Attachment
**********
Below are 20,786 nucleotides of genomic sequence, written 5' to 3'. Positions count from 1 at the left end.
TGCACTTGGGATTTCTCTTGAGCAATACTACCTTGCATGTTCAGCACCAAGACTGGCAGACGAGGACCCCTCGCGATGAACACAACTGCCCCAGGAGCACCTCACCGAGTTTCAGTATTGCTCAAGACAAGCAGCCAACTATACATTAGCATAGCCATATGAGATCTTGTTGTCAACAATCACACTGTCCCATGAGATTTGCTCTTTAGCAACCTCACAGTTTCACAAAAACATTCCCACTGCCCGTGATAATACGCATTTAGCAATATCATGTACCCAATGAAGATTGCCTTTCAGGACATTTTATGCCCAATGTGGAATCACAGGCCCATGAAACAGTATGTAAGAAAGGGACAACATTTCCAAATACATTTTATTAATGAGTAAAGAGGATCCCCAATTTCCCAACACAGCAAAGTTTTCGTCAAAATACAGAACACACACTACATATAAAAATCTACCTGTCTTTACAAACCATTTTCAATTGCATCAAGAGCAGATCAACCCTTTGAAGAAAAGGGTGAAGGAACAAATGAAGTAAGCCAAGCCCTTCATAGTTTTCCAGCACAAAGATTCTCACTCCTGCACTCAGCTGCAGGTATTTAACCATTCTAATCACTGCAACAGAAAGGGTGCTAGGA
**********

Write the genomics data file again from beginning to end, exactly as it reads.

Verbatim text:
Below are 20,786 nucleotides of genomic sequence, written 5' to 3'. Positions count from 1 at the left end.
TGCACTTGGGATTTCTCTTGAGCAATACTACCTTGCATGTTCAGCACCAAGACTGGCAGACGAGGACCCCTCGCGATGAACACAACTGCCCCAGGAGCACCTCACCGAGTTTCAGTATTGCTCAAGACAAGCAGCCAACTATACATTAGCATAGCCATATGAGATCTTGTTGTCAACAATCACACTGTCCCATGAGATTTGCTCTTTAGCAACCTCACAGTTTCACAAAAACATTCCCACTGCCCGTGATAATACGCATTTAGCAATATCATGTACCCAATGAAGATTGCCTTTCAGGACATTTTATGCCCAATGTGGAATCACAGGCCCATGAAACAGTATGTAAGAAAGGGACAACATTTCCAAATACATTTTATTAATGAGTAAAGAGGATCCCCAATTTCCCAACACAGCAAAGTTTTCGTCAAAATACAGAACACACACTACATATAAAAATCTACCTGTCTTTACAAACCATTTTCAATTGCATCAAGAGCAGATCAACCCTTTGAAGAAAAGGGTGAAGGAACAAATGAAGTAAGCCAAGCCCTTCATAGTTTTCCAGCACAAAGATTCTCACTCCTGCACTCAGCTGCAGGTATTTAACCATTCTAATCACTGCAACAGAAAGGGTGCTAGGA